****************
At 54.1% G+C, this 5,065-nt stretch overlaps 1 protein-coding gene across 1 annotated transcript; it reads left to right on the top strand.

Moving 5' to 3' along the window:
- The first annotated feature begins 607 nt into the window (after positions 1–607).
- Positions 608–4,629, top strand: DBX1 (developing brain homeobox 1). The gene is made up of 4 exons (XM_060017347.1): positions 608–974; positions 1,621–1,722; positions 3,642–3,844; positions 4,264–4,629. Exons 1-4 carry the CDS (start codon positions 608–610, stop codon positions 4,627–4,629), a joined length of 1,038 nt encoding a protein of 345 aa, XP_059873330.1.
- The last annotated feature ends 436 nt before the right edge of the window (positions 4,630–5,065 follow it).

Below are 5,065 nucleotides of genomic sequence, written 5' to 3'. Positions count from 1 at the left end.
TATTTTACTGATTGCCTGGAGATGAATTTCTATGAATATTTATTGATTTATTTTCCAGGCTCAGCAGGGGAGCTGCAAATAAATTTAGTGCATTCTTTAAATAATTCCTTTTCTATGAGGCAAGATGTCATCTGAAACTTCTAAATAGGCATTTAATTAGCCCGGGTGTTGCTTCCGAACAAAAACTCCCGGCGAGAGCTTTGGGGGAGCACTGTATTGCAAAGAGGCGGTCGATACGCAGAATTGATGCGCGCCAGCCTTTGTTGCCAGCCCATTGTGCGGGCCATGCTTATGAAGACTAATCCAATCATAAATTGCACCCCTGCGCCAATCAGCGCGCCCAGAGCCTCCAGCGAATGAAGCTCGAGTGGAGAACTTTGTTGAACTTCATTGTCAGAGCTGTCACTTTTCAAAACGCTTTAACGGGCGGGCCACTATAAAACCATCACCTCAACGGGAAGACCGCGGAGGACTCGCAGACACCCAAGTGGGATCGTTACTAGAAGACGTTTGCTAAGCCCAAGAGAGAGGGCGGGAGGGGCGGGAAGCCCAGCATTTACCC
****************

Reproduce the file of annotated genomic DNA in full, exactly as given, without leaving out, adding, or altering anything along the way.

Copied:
At 54.1% G+C, this 5,065-nt stretch overlaps 1 protein-coding gene across 1 annotated transcript; it reads left to right on the top strand.

Moving 5' to 3' along the window:
- The first annotated feature begins 607 nt into the window (after positions 1–607).
- Positions 608–4,629, top strand: DBX1 (developing brain homeobox 1). The gene is made up of 4 exons (XM_060017347.1): positions 608–974; positions 1,621–1,722; positions 3,642–3,844; positions 4,264–4,629. Exons 1-4 carry the CDS (start codon positions 608–610, stop codon positions 4,627–4,629), a joined length of 1,038 nt encoding a protein of 345 aa, XP_059873330.1.
- The last annotated feature ends 436 nt before the right edge of the window (positions 4,630–5,065 follow it).

Below are 5,065 nucleotides of genomic sequence, written 5' to 3'. Positions count from 1 at the left end.
TATTTTACTGATTGCCTGGAGATGAATTTCTATGAATATTTATTGATTTATTTTCCAGGCTCAGCAGGGGAGCTGCAAATAAATTTAGTGCATTCTTTAAATAATTCCTTTTCTATGAGGCAAGATGTCATCTGAAACTTCTAAATAGGCATTTAATTAGCCCGGGTGTTGCTTCCGAACAAAAACTCCCGGCGAGAGCTTTGGGGGAGCACTGTATTGCAAAGAGGCGGTCGATACGCAGAATTGATGCGCGCCAGCCTTTGTTGCCAGCCCATTGTGCGGGCCATGCTTATGAAGACTAATCCAATCATAAATTGCACCCCTGCGCCAATCAGCGCGCCCAGAGCCTCCAGCGAATGAAGCTCGAGTGGAGAACTTTGTTGAACTTCATTGTCAGAGCTGTCACTTTTCAAAACGCTTTAACGGGCGGGCCACTATAAAACCATCACCTCAACGGGAAGACCGCGGAGGACTCGCAGACACCCAAGTGGGATCGTTACTAGAAGACGTTTGCTAAGCCCAAGAGAGAGGGCGGGAGGGGCGGGAAGCCCAGCATTTACCC